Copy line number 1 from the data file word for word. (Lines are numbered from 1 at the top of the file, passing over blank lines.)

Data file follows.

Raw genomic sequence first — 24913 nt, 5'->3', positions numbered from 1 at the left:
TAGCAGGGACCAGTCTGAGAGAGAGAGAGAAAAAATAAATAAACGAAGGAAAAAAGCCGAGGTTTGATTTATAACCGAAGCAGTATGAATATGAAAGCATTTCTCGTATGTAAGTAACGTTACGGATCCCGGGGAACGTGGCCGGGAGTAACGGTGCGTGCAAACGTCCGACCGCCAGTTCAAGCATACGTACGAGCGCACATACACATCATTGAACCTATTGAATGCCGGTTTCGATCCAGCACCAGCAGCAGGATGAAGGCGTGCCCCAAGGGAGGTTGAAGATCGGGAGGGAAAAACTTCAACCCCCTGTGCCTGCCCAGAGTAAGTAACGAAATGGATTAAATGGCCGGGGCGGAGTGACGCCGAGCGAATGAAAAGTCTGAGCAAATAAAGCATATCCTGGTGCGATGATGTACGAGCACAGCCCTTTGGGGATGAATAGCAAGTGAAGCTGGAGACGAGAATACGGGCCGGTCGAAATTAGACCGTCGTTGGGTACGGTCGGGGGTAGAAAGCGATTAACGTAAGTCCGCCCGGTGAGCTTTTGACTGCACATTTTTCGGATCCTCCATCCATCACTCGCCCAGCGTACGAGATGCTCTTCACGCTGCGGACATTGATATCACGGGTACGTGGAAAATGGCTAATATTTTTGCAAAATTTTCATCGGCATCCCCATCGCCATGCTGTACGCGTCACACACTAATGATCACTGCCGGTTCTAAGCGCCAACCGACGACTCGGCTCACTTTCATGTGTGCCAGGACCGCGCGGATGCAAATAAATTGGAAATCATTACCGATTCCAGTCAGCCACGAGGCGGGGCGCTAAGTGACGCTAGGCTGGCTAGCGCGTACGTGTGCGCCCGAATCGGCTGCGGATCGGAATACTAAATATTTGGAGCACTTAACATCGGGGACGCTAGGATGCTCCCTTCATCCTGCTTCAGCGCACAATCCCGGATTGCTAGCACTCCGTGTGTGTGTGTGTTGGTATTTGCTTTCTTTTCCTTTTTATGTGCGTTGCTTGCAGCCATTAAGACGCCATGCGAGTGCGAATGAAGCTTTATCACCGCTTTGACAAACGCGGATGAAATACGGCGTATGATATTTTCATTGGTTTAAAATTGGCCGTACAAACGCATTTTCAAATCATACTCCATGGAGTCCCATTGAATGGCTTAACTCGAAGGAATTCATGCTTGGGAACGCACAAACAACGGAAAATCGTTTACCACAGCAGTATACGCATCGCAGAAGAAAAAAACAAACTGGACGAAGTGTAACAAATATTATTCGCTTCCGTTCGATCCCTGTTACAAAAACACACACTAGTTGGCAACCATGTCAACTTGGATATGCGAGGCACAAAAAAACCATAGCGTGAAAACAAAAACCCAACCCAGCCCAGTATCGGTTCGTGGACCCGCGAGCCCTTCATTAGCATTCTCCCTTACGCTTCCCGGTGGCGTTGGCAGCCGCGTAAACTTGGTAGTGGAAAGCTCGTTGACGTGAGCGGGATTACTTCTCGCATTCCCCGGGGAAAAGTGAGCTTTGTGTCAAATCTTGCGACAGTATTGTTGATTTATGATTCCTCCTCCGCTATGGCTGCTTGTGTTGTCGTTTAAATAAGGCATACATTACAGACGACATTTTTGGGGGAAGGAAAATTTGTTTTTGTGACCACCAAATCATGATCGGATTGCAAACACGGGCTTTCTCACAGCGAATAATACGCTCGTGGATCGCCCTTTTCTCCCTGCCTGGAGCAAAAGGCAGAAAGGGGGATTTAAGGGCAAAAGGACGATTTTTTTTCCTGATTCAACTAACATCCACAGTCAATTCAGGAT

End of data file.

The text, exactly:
Raw genomic sequence first — 24913 nt, 5'->3', positions numbered from 1 at the left: